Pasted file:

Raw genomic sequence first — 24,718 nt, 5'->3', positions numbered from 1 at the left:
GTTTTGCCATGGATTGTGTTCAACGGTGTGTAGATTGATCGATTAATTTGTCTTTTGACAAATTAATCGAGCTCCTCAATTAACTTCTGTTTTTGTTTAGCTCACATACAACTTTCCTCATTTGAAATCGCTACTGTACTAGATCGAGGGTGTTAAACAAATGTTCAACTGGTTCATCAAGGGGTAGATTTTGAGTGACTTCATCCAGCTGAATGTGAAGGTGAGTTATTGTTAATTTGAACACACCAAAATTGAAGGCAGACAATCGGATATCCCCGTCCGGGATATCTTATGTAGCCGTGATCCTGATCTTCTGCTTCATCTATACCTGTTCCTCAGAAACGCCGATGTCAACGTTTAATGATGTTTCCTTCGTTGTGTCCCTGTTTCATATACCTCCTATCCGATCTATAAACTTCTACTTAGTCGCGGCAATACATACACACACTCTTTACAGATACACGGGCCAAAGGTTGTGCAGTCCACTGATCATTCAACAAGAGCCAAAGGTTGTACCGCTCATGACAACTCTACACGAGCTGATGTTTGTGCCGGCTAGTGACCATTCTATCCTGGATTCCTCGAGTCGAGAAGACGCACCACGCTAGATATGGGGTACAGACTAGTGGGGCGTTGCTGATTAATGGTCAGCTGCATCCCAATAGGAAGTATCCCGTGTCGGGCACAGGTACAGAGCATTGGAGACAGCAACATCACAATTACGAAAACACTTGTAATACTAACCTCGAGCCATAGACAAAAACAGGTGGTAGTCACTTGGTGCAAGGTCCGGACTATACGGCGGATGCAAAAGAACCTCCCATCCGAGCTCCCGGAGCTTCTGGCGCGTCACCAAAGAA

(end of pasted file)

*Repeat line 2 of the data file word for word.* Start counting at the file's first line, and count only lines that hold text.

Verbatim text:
GTTTTGCCATGGATTGTGTTCAACGGTGTGTAGATTGATCGATTAATTTGTCTTTTGACAAATTAATCGAGCTCCTCAATTAACTTCTGTTTTTGTTTAGCTCACATACAACTTTCCTCATTTGAAATCGCTACTGTACTAGATCGAGGGTGTTAAACAAATGTTCAACTGGTTCATCAAGGGGTAGATTTTGAGTGACTTCATCCAGCTGAATGTGAAGGTGAGTTATTGTTAATTTGAACACACCAAAATTGAAGGCAGACAATCGGATATCCCCGTCCGGGATATCTTATGTAGCCGTGATCCTGATCTTCTGCTTCATCTATACCTGTTCCTCAGAAACGCCGATGTCAACGTTTAATGATGTTTCCTTCGTTGTGTCCCTGTTTCATATACCTCCTATCCGATCTATAAACTTCTACTTAGTCGCGGCAATACATACACACACTCTTTACAGATACACGGGCCAAAGGTTGTGCAGTCCACTGATCATTCAACAAGAGCCAAAGGTTGTACCGCTCATGACAACTCTACACGAGCTGATGTTTGTGCCGGCTAGTGACCATTCTATCCTGGATTCCTCGAGTCGAGAAGACGCACCACGCTAGATATGGGGTACAGACTAGTGGGGCGTTGCTGATTAATGGTCAGCTGCATCCCAATAGGAAGTATCCCGTGTCGGGCACAGGTACAGAGCATTGGAGACAGCAACATCACAATTACGAAAACACTTGTAATACTAACCTCGAGCCATAGACAAAAACAGGTGGTAGTCACTTGGTGCAAGGTCCGGACTATACGGCGGATGCAAAAGAACCTCCCATCCGAGCTCCCGGAGCTTCTGGCGCGTCACCAAAGAA